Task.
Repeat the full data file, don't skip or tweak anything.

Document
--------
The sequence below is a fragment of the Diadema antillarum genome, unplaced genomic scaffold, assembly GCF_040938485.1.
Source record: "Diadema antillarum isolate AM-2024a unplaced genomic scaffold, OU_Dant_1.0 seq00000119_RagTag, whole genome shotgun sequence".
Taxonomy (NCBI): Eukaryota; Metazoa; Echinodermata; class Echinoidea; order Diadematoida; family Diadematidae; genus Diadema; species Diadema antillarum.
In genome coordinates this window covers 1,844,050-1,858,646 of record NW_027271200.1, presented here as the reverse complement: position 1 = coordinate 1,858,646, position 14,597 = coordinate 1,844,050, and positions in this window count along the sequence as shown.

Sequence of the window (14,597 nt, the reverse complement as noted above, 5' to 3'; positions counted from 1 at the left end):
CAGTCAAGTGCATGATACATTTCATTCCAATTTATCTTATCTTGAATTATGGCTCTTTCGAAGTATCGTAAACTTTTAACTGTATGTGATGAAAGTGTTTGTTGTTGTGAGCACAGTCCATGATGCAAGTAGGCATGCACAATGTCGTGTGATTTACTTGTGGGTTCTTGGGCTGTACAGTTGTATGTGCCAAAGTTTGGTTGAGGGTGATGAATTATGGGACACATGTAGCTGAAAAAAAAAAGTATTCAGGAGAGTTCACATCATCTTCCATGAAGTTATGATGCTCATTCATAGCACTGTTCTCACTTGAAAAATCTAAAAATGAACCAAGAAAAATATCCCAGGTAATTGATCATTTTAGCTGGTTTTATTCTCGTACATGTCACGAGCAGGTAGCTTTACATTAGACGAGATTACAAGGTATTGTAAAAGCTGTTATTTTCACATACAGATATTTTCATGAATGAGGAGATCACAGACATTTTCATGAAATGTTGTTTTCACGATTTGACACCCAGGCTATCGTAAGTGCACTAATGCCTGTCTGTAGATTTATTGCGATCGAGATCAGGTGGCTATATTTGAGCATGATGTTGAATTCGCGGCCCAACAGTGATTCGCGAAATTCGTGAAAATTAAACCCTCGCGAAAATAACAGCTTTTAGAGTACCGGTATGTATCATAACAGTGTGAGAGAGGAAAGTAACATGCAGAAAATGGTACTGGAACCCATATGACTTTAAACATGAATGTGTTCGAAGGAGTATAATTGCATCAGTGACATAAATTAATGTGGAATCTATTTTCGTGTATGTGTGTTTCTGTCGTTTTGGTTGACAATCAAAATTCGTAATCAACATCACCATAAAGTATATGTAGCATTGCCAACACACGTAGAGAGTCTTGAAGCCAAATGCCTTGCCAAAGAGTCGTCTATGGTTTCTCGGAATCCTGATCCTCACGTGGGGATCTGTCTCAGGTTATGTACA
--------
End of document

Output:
The sequence below is a fragment of the Diadema antillarum genome, unplaced genomic scaffold, assembly GCF_040938485.1.
Source record: "Diadema antillarum isolate AM-2024a unplaced genomic scaffold, OU_Dant_1.0 seq00000119_RagTag, whole genome shotgun sequence".
Taxonomy (NCBI): Eukaryota; Metazoa; Echinodermata; class Echinoidea; order Diadematoida; family Diadematidae; genus Diadema; species Diadema antillarum.
In genome coordinates this window covers 1,844,050-1,858,646 of record NW_027271200.1, presented here as the reverse complement: position 1 = coordinate 1,858,646, position 14,597 = coordinate 1,844,050, and positions in this window count along the sequence as shown.

Sequence of the window (14,597 nt, the reverse complement as noted above, 5' to 3'; positions counted from 1 at the left end):
CAGTCAAGTGCATGATACATTTCATTCCAATTTATCTTATCTTGAATTATGGCTCTTTCGAAGTATCGTAAACTTTTAACTGTATGTGATGAAAGTGTTTGTTGTTGTGAGCACAGTCCATGATGCAAGTAGGCATGCACAATGTCGTGTGATTTACTTGTGGGTTCTTGGGCTGTACAGTTGTATGTGCCAAAGTTTGGTTGAGGGTGATGAATTATGGGACACATGTAGCTGAAAAAAAAAAGTATTCAGGAGAGTTCACATCATCTTCCATGAAGTTATGATGCTCATTCATAGCACTGTTCTCACTTGAAAAATCTAAAAATGAACCAAGAAAAATATCCCAGGTAATTGATCATTTTAGCTGGTTTTATTCTCGTACATGTCACGAGCAGGTAGCTTTACATTAGACGAGATTACAAGGTATTGTAAAAGCTGTTATTTTCACATACAGATATTTTCATGAATGAGGAGATCACAGACATTTTCATGAAATGTTGTTTTCACGATTTGACACCCAGGCTATCGTAAGTGCACTAATGCCTGTCTGTAGATTTATTGCGATCGAGATCAGGTGGCTATATTTGAGCATGATGTTGAATTCGCGGCCCAACAGTGATTCGCGAAATTCGTGAAAATTAAACCCTCGCGAAAATAACAGCTTTTAGAGTACCGGTATGTATCATAACAGTGTGAGAGAGGAAAGTAACATGCAGAAAATGGTACTGGAACCCATATGACTTTAAACATGAATGTGTTCGAAGGAGTATAATTGCATCAGTGACATAAATTAATGTGGAATCTATTTTCGTGTATGTGTGTTTCTGTCGTTTTGGTTGACAATCAAAATTCGTAATCAACATCACCATAAAGTATATGTAGCATTGCCAACACACGTAGAGAGTCTTGAAGCCAAATGCCTTGCCAAAGAGTCGTCTATGGTTTCTCGGAATCCTGATCCTCACGTGGGGATCTGTCTCAGGTTATGTACA